Fool on the Hill Dom Um Romão became a professional in the late '40s, playing the drums at dance orchestras, later being hired by the Rádio Tupi's orchestra. He was responsible for taking Elis Regina from TV to the Beco das Garrafas (Rio's 52nd Street), where, in 1955, he formed his Copa Trio (which also had pianist Toninho and bassist Manuel Gusmão). In the same period, he was hired by the Vogue nightclub. In 1958, he participated in the bossa nova initial milestone, Elizeth Cardoso's album Canção do Amor Demais. In 1961, Romão played with Sérgio Mendes in his Brazilian Jazz Sextet, which performed in the South American Jazz Festival (Uruguay). In 1962, with Sérgio's Bossa Rio Sextet, he participated in the Bossa Nova Festival at the Carnegie Hall. With Cannonball Aderley, he recorded Cannonball's Bossa-nova (Riverside). With the Copa Trio, he performed in the historic bossa nova show O Fino da Bossa, at the Teatro Paramount (1964). It was the first time that bossa nova was launched in the city of São Paulo. His first album, Dom Um, is from the same year. With pianist Dom Salvador and pianist Miguel Gusmão as the new formation of the Copa Trio, he accompanied several singers at the Bottle's nightclub, at the Beco das Garrafas, including the Quarteto em Cy. Joined by Jorge Ben, they became the Copa 4. Philips released his Dom Um in the same year. In 1965, he participated in Flora Purim's (then his wife) opening album, Flora É MPB (RCA). In the same year, he was invited by Norman Granz to move to the U.S. again, where he performed with Stan Getz and Astrud Gilberto, following them to Europe. A most requested sessionman, he recorded many albums, including one with Tom Jobim. Romão joined Sérgio Mendes's Brasil 66, recording the LP Fool on the Hill (A&M), and toured Brazil (1966). In the next year, he participated on the LP Francis Albert Sinatra & Antônio Carlos Jobim. Leaving Sérgio Mendes's group, he recorded with Tony Bennett (The Movie Song Album), among others. In 1971, Romão replaced Airto Moreira in the Weather Report. Dom Um Romão came in 1972.
Spirit of the Times In 1973, he released Spirit of the Times and toured with Blood, Sweat and Tears. Hotmosphere was released in 1976. Owner of Black Beans studios in New Jersey, he moved to Switzerland in the early '80s. His Dom Um Romão Quintet performed abroad and backed many important artists like Blood, Sweat and Tears and Tony Bennett. Saudades was released in 1993, and in 1998, he recorded the CD Rhythm Traveller in Brazil.

Dom Um Romao - 1964 - Dom Um

Dom Um 
Dom Um

01. Telefone 1:54
02. Jangal 2:02
03. Vivo Sonhando 3:35
04. Consolação 2:15
05. África 3:10
06. Samba Nagô 2:25
07. Diz Que Fui Por Aí 3:00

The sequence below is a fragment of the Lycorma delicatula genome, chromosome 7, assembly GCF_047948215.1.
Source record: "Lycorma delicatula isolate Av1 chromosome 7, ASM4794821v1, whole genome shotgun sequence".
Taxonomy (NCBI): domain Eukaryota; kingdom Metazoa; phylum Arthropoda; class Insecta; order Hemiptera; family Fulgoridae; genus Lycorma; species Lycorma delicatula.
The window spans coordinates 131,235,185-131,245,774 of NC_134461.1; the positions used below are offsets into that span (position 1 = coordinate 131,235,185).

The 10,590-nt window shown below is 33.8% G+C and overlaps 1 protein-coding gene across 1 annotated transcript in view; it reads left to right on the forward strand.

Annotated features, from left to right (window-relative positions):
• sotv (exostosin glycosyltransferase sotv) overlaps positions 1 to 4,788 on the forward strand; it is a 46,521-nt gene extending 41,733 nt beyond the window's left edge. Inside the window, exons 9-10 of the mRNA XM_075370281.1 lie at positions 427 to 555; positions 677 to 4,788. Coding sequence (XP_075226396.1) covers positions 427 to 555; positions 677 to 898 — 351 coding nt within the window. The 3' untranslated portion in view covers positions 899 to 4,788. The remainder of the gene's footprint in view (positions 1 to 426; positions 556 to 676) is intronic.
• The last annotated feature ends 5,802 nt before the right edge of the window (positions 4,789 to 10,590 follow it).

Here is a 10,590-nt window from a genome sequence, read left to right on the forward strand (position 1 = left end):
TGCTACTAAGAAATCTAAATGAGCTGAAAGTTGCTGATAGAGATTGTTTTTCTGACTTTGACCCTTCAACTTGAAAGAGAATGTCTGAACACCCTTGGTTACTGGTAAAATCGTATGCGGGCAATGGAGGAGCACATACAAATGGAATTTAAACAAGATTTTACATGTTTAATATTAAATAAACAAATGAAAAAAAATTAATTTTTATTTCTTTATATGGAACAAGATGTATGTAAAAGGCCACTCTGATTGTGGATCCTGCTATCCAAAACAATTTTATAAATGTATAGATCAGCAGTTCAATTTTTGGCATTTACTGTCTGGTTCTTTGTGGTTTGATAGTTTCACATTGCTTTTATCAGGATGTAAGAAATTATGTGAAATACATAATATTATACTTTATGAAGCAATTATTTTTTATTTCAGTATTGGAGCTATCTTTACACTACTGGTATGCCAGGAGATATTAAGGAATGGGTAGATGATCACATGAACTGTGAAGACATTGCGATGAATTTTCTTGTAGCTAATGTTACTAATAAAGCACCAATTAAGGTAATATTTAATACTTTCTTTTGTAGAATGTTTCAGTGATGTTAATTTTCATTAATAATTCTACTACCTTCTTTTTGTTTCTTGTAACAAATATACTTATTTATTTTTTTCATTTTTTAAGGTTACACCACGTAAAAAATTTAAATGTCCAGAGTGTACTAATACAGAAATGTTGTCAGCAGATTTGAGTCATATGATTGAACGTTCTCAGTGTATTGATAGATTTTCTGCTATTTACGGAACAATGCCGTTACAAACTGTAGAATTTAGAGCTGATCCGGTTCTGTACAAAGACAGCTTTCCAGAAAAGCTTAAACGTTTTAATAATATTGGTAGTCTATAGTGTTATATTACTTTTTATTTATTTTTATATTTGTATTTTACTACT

08. Zona Sul 2:21
09. Zambezi 2:10
10 Fica Mal Com Deus 2:04
11. Birimbau (Capoeira) 2:34
12. Dom Um Sete 2:12

Acoustic Guitar – Waltel Branco
Alto Saxophone – Jorginho (tracks: 8), J.T. Meirelles (tracks: 5)
Arranged By – Cipó (tracks: 1, 11), Waltel Branco (tracks: 2 to 10, 12)
Baritone Saxophone – Aurino Ferreira (tracks: 10)
Bass – Manuel Gusmáo
Drums – Dom Um Romáo
Engineer – Sylvio Rabello
Flute – Jorginho (tracks: 9), J.T Meirelles (tracks: 1, 11)
Percussion – Jorge Arena, Rubens Bassini
Piano – Chaim Lewak (tracks: 7, 8, 10, 11, 12), Toninho Oliveira (tracks: 2, 3)
Technician [Original Recordings] – Célio Martins
Tenor Saxophone – Bijou, Juarez, Kaximbinho (tracks: 12), Cipó, J.T. Meirelles (tracks: 6), Paulo Moura (tracks: 3), Sandoval, Zé Bodega (tracks: 9)
Trombone – Norato, Edmundo Maciel, Edson Maciel (tracks: 3, 4), Macaxeira
Trumpet – Formiga, Hamilton Cruz, Maurílio Santos (tracks: 6), Pedro Paulo (tracks: 2)
Vocals – Edgardo Luís, Joab, José Delphino Filho (tracks: 4, 9)

Cool mix of jazz and samba over a percussions groove, Dom Um Romão being a drummer. Sounds much more modern than its age ...

Lloyd McNeill - 1980 - Elegia

Lloyd McNeill 

01. Samba For The Animals 7:38
02. Behind The Wind [Flute Solo] 2:23
03. Asha II 11:15
04. Elegiac Suite For Elizabeth 12:39
a. Time
b. The Mighty River
c. The Wind
05. Stripped Pants [With Cadenza] 3:14
06. Memory Cycle 7:27

Acoustic Guitar – Claudio Celso
Piano – Dom Salvador
Bass – Cecil McBee
Flute, Flute [Alto] – Lloyd McNeill
Drums [Samba Only] – Portinho
Percussion – Portinho (tracks: B2)
Percussion, Vocals – Nana Vasconcelos
Vocals – Susan Osborn

Recorded Dec., 13, 1979 at Right Track Recording Studios NYC

Lloyd McNeill - 1979 - Tori

Lloyd McNeill 

01. O Mercado (Brazilian Market) 4:55
02. Tori (Segment One) 1:36
03. Tzigane 11:01
04. Tori (Segment Two) 0:43
05. Sambinha 5:20
06. Time Still / Passaro - Pifaro (Flute Bird) 8:53
07. Tori (Segment Three) 1:56
08. Tranquil 11:40

Acoustic Guitar – Amaury Tristao, John La Barbera
Bass – Buster Williams
Flute – Lloyd McNeill
Drums – Victor Lewis
Percussion – Dom Um Romao
Piano – Dom Salvador
Tuba – Howard Johnson
Vocals, Percussion – Nana Vasconcelos

Recorded July 14, 1978 at Regent Sound Studios, Inc.

A beautiful album of soul jazz flute tracks – one of the few self-released classics by the legendary Lloyd McNeill, a player who's never really gotten his due! The album's got a warm spiritual sparkle that brings together Latin and Brazilian touches with McNeill's own lyrical style – definitely in the mode of 70s spiritualists like Harold Vick or Sonny Fortune. McNeill's in the lead on flute, and most of the tracks have Dom Salvador on piano, Dom Um Romao on percussion, and Buster Williams on bass. With a rhythm team like that, you can imagine the soulful modal grooves on the session – and the album's got a number of nice tracks, like "Tori", "Sambinha", and "Tzigane". 

Lloyd McNeill - 1976 - Treasures

Lloyd McNeill 

01. Griot 16:50